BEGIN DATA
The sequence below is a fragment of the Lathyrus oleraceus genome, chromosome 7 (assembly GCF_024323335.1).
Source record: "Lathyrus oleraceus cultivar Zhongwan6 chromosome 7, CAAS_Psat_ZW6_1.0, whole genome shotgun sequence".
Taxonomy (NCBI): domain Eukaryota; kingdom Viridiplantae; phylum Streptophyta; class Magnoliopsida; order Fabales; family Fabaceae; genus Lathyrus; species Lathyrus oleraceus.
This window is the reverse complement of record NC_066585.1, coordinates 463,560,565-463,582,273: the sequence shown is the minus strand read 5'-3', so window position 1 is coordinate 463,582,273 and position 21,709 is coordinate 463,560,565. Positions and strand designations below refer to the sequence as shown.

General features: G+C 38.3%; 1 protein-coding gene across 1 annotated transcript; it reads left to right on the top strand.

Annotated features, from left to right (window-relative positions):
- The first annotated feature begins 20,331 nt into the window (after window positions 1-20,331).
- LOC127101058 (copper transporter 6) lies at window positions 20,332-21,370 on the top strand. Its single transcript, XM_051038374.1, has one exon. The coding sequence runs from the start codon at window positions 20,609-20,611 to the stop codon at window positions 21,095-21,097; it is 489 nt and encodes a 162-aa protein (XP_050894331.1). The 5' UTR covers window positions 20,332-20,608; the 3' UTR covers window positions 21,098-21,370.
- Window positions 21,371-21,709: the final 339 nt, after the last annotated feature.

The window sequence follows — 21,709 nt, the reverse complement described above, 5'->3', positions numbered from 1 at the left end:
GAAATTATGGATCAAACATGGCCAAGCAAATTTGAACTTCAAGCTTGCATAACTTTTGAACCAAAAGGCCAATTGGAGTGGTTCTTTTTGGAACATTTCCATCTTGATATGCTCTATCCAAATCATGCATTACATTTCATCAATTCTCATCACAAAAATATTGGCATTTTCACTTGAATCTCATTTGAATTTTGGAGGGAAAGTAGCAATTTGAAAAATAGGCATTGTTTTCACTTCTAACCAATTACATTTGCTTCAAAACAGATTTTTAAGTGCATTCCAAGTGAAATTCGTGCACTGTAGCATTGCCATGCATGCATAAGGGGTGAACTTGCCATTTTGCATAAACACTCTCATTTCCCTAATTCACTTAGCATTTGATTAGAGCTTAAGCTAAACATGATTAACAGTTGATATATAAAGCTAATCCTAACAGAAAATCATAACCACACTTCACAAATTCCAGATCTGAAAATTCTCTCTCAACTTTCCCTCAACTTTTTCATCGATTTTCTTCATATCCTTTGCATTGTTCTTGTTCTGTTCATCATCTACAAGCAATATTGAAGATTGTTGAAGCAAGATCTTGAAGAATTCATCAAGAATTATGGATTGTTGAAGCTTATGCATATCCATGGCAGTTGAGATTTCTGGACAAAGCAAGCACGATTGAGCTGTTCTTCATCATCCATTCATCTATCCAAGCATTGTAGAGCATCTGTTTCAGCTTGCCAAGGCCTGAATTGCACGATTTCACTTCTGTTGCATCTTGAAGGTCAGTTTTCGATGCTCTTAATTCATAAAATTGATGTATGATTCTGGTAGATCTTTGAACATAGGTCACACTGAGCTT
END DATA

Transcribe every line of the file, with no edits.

The sequence below is a fragment of the Lathyrus oleraceus genome, chromosome 7 (assembly GCF_024323335.1).
Source record: "Lathyrus oleraceus cultivar Zhongwan6 chromosome 7, CAAS_Psat_ZW6_1.0, whole genome shotgun sequence".
Taxonomy (NCBI): domain Eukaryota; kingdom Viridiplantae; phylum Streptophyta; class Magnoliopsida; order Fabales; family Fabaceae; genus Lathyrus; species Lathyrus oleraceus.
This window is the reverse complement of record NC_066585.1, coordinates 463,560,565-463,582,273: the sequence shown is the minus strand read 5'-3', so window position 1 is coordinate 463,582,273 and position 21,709 is coordinate 463,560,565. Positions and strand designations below refer to the sequence as shown.

General features: G+C 38.3%; 1 protein-coding gene across 1 annotated transcript; it reads left to right on the top strand.

Annotated features, from left to right (window-relative positions):
- The first annotated feature begins 20,331 nt into the window (after window positions 1-20,331).
- LOC127101058 (copper transporter 6) lies at window positions 20,332-21,370 on the top strand. Its single transcript, XM_051038374.1, has one exon. The coding sequence runs from the start codon at window positions 20,609-20,611 to the stop codon at window positions 21,095-21,097; it is 489 nt and encodes a 162-aa protein (XP_050894331.1). The 5' UTR covers window positions 20,332-20,608; the 3' UTR covers window positions 21,098-21,370.
- Window positions 21,371-21,709: the final 339 nt, after the last annotated feature.

The window sequence follows — 21,709 nt, the reverse complement described above, 5'->3', positions numbered from 1 at the left end:
GAAATTATGGATCAAACATGGCCAAGCAAATTTGAACTTCAAGCTTGCATAACTTTTGAACCAAAAGGCCAATTGGAGTGGTTCTTTTTGGAACATTTCCATCTTGATATGCTCTATCCAAATCATGCATTACATTTCATCAATTCTCATCACAAAAATATTGGCATTTTCACTTGAATCTCATTTGAATTTTGGAGGGAAAGTAGCAATTTGAAAAATAGGCATTGTTTTCACTTCTAACCAATTACATTTGCTTCAAAACAGATTTTTAAGTGCATTCCAAGTGAAATTCGTGCACTGTAGCATTGCCATGCATGCATAAGGGGTGAACTTGCCATTTTGCATAAACACTCTCATTTCCCTAATTCACTTAGCATTTGATTAGAGCTTAAGCTAAACATGATTAACAGTTGATATATAAAGCTAATCCTAACAGAAAATCATAACCACACTTCACAAATTCCAGATCTGAAAATTCTCTCTCAACTTTCCCTCAACTTTTTCATCGATTTTCTTCATATCCTTTGCATTGTTCTTGTTCTGTTCATCATCTACAAGCAATATTGAAGATTGTTGAAGCAAGATCTTGAAGAATTCATCAAGAATTATGGATTGTTGAAGCTTATGCATATCCATGGCAGTTGAGATTTCTGGACAAAGCAAGCACGATTGAGCTGTTCTTCATCATCCATTCATCTATCCAAGCATTGTAGAGCATCTGTTTCAGCTTGCCAAGGCCTGAATTGCACGATTTCACTTCTGTTGCATCTTGAAGGTCAGTTTTCGATGCTCTTAATTCATAAAATTGATGTATGATTCTGGTAGATCTTTGAACATAGGTCACACTGAGCTT